American Journal of Obstetrics and Gynecology Volume 182(1, Part 1), January 2000, p 251

Jehovah's Witnesses and bloodless surgery

[Letters To The Editors]

Muramoto, Osamu MD, PhD

Regional Ethics Council, Kaiser Permanente Northwest Division and Northwest Permanente P.C., Portland, OR 97227

To the Editors: In his recent article deCastro [deCastro RM. Bloodless surgery: Establishment of a program for the special medical needs of the Jehovah's witness community-The gynecologic surgery experience at a community hospital. Am J Obstet Gynecol 1999;180(6 Pt 1):1491-8] tried to show that the cost, length of stay, and morbidity for Jehovah's Witnesses in his bloodless surgery program are equal to or less than those of the general population. However, it must be pointed out that he compared only cases of abdominal hysterectomy for benign conditions, which rarely required (only 4% in the control group) blood transfusions, and they composed only 30% of the gynecologic surgical cases of Jehovah's Witnesses in his hospital. As long as the need for life-saving blood transfusions is limited, there should be little difference between the 2 groups. His results can be explained by factors other than bloodless surgery: Since the Jehovah's Witness group was significantly younger than the control group and had less risk associated with surgery because of their nonsmoking doctrine and healthier lifestyle, fewer complications and better postoperative recovery should have been anticipated. Their higher level of satisfaction may simply be attributed to their additional religious satisfaction, which the control group lacked.

Then what is special about so-called bloodless surgery? Regardless of religion, very few patients would object to effective blood conservation techniques and restrictive strategies for blood transfusion. It has already been shown that such a blood conservation strategy is as effective as or probably superior to a liberal transfusion strategy,1 and it can be safely implemented in general surgical cases, particularly for uncomplicated elective procedures such as those in deCastro's study. What makes bloodless surgery programs truly unique is their compliance with the Jehovah's Witnesses directive not to transfuse even at the time of emergency to save their lives. In contrast, the general surgical population, while requesting similar blood conservation strategies, allow emergent, life-saving blood transfusions as a last resort. Thus the real difference between those 2 groups can be measured only by comparing a subset of the 2 groups-those who underwent complicated or emergency operations, which often involve blood transfusions to save a life. Only such a comparison will reveal the real impact of accommodating the Jehovah's Witnesses' unique directive on the final outcome.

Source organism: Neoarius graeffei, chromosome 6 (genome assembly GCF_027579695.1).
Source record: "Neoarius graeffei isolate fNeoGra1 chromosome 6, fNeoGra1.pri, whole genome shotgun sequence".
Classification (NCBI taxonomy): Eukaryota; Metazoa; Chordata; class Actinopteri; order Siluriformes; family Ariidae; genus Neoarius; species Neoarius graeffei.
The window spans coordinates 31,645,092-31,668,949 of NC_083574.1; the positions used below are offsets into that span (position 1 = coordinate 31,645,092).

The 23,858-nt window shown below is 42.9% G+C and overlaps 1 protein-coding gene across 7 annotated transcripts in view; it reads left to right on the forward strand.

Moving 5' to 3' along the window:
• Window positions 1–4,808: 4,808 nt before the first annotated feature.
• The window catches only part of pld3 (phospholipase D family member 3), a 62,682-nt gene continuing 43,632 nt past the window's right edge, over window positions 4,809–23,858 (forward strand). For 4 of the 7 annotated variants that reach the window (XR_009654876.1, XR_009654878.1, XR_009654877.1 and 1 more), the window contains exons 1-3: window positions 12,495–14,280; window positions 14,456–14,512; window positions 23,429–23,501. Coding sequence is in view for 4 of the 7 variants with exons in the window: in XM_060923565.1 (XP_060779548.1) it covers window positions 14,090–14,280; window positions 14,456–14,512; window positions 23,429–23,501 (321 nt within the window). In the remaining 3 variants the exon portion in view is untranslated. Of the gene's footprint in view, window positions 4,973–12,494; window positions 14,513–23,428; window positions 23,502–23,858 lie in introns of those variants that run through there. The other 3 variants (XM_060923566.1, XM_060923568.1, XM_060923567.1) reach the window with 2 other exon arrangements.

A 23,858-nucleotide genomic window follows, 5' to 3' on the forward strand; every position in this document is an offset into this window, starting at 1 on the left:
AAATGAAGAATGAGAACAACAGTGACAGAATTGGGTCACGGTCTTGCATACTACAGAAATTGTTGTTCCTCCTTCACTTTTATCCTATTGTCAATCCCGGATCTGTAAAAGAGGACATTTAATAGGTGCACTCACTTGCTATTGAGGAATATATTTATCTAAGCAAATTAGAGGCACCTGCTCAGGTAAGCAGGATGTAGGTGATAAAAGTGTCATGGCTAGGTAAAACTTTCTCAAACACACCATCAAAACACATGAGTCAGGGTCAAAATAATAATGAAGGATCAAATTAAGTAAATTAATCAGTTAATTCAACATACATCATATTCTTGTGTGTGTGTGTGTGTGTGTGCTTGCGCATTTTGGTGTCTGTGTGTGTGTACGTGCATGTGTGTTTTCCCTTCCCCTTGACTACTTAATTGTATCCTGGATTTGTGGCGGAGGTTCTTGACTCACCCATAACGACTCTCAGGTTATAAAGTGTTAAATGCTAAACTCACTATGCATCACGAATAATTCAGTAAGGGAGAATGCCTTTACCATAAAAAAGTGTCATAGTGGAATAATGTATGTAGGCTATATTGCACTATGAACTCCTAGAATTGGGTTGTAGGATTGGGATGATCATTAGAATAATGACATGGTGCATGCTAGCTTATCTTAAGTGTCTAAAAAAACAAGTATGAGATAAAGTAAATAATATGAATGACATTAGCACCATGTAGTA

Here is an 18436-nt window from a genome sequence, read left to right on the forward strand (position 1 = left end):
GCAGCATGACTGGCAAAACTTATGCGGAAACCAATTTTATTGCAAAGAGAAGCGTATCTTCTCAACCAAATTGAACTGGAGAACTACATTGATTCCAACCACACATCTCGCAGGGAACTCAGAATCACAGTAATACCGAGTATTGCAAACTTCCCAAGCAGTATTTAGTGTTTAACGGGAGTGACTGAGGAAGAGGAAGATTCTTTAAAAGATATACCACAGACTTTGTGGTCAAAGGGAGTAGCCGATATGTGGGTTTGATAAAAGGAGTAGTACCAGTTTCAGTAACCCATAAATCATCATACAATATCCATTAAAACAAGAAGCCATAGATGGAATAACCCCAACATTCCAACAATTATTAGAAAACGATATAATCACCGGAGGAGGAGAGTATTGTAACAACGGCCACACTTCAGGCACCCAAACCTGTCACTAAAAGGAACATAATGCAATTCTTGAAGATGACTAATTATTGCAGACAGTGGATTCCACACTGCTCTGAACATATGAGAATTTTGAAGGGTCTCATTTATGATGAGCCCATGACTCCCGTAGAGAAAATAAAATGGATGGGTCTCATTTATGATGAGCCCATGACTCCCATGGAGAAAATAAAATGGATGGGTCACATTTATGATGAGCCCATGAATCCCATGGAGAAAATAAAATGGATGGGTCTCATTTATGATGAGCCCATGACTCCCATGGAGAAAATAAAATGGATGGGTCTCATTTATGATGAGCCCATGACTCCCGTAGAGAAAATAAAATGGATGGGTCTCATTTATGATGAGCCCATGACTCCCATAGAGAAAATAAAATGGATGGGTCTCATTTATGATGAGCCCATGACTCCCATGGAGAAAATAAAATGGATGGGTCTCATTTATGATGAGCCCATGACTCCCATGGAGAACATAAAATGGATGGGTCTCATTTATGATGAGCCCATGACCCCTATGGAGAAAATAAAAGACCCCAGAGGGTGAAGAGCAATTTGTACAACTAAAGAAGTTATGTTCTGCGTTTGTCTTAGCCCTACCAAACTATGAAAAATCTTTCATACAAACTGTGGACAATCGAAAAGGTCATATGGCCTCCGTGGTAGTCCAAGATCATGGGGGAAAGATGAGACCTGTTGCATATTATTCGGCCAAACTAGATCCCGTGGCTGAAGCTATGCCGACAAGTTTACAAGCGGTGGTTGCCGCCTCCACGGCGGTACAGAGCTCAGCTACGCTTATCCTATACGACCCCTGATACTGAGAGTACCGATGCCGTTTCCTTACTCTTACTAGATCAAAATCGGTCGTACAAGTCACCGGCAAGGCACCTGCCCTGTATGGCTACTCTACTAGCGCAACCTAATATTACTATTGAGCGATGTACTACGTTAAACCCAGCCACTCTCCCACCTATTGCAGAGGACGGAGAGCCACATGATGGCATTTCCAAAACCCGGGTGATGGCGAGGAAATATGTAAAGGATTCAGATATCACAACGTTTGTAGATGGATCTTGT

deCastro asserted that "The basic tenet of the Bloodless Surgery Program is that a patient's autonomy and medical decision making be respected." Ironically, since the Watchtower doctrine denies the rights and freedom of choice for dissident and ambivalent members to receive blood transfusions,2 deCastro's Bloodless Surgery Program inadvertently supports the religion's internal policy, which is in direct violation of the "basic tenet" he is upholding.

Osamu Muramoto, MD, PhD

Regional Ethics Council, Kaiser Permanente Northwest Division and Northwest Permanente P.C., Portland, OR 97227

Views and opinions expressed herein are the author's and do not necessarily reflect those of Kaiser Permanente and Northwest Permanente P.C.


1. Hebert PC, Wells G, Blajchman MA, Marshall J, Martin C, Pagliarello G, et al. A multicenter, randomized, controlled clinical trial of transfusion requirements in critical care. N Engl J Med 1999;340:409-17.

2. Muramoto O. Bioethics of the refusal of blood by Jehovah's Witnesses. Part 1. Should bioethical deliberation consider dissidents' views? J Med Ethics 1998;24:223-30.

Accession Number: 00000447-200001010-00041